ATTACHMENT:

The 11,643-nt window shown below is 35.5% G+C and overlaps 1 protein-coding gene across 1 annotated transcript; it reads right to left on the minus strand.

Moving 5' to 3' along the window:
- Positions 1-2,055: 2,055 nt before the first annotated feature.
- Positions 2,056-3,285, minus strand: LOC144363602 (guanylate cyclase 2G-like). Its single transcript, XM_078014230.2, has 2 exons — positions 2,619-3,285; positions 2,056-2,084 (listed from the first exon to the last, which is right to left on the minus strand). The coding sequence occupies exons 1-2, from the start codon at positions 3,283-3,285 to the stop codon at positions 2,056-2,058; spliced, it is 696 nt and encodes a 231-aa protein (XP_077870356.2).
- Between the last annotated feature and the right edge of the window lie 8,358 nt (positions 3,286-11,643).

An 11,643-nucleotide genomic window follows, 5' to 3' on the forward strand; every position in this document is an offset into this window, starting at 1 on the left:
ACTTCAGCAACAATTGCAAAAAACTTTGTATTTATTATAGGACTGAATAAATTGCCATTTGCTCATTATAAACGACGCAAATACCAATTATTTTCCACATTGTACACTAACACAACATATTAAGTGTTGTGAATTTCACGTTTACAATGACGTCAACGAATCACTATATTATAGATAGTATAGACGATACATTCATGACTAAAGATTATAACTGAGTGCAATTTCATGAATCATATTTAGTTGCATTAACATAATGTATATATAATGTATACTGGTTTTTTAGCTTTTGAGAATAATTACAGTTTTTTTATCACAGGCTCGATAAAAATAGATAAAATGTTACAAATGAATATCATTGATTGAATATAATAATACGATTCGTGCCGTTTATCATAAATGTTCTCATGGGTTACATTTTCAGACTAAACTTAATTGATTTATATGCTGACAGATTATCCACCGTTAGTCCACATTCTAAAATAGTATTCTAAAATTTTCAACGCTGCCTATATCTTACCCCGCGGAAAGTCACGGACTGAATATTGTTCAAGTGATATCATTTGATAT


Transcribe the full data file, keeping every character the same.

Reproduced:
The 11,643-nt window shown below is 35.5% G+C and overlaps 1 protein-coding gene across 1 annotated transcript; it reads right to left on the minus strand.

Moving 5' to 3' along the window:
- Positions 1-2,055: 2,055 nt before the first annotated feature.
- Positions 2,056-3,285, minus strand: LOC144363602 (guanylate cyclase 2G-like). Its single transcript, XM_078014230.2, has 2 exons — positions 2,619-3,285; positions 2,056-2,084 (listed from the first exon to the last, which is right to left on the minus strand). The coding sequence occupies exons 1-2, from the start codon at positions 3,283-3,285 to the stop codon at positions 2,056-2,058; spliced, it is 696 nt and encodes a 231-aa protein (XP_077870356.2).
- Between the last annotated feature and the right edge of the window lie 8,358 nt (positions 3,286-11,643).

An 11,643-nucleotide genomic window follows, 5' to 3' on the forward strand; every position in this document is an offset into this window, starting at 1 on the left:
ACTTCAGCAACAATTGCAAAAAACTTTGTATTTATTATAGGACTGAATAAATTGCCATTTGCTCATTATAAACGACGCAAATACCAATTATTTTCCACATTGTACACTAACACAACATATTAAGTGTTGTGAATTTCACGTTTACAATGACGTCAACGAATCACTATATTATAGATAGTATAGACGATACATTCATGACTAAAGATTATAACTGAGTGCAATTTCATGAATCATATTTAGTTGCATTAACATAATGTATATATAATGTATACTGGTTTTTTAGCTTTTGAGAATAATTACAGTTTTTTTATCACAGGCTCGATAAAAATAGATAAAATGTTACAAATGAATATCATTGATTGAATATAATAATACGATTCGTGCCGTTTATCATAAATGTTCTCATGGGTTACATTTTCAGACTAAACTTAATTGATTTATATGCTGACAGATTATCCACCGTTAGTCCACATTCTAAAATAGTATTCTAAAATTTTCAACGCTGCCTATATCTTACCCCGCGGAAAGTCACGGACTGAATATTGTTCAAGTGATATCATTTGATAT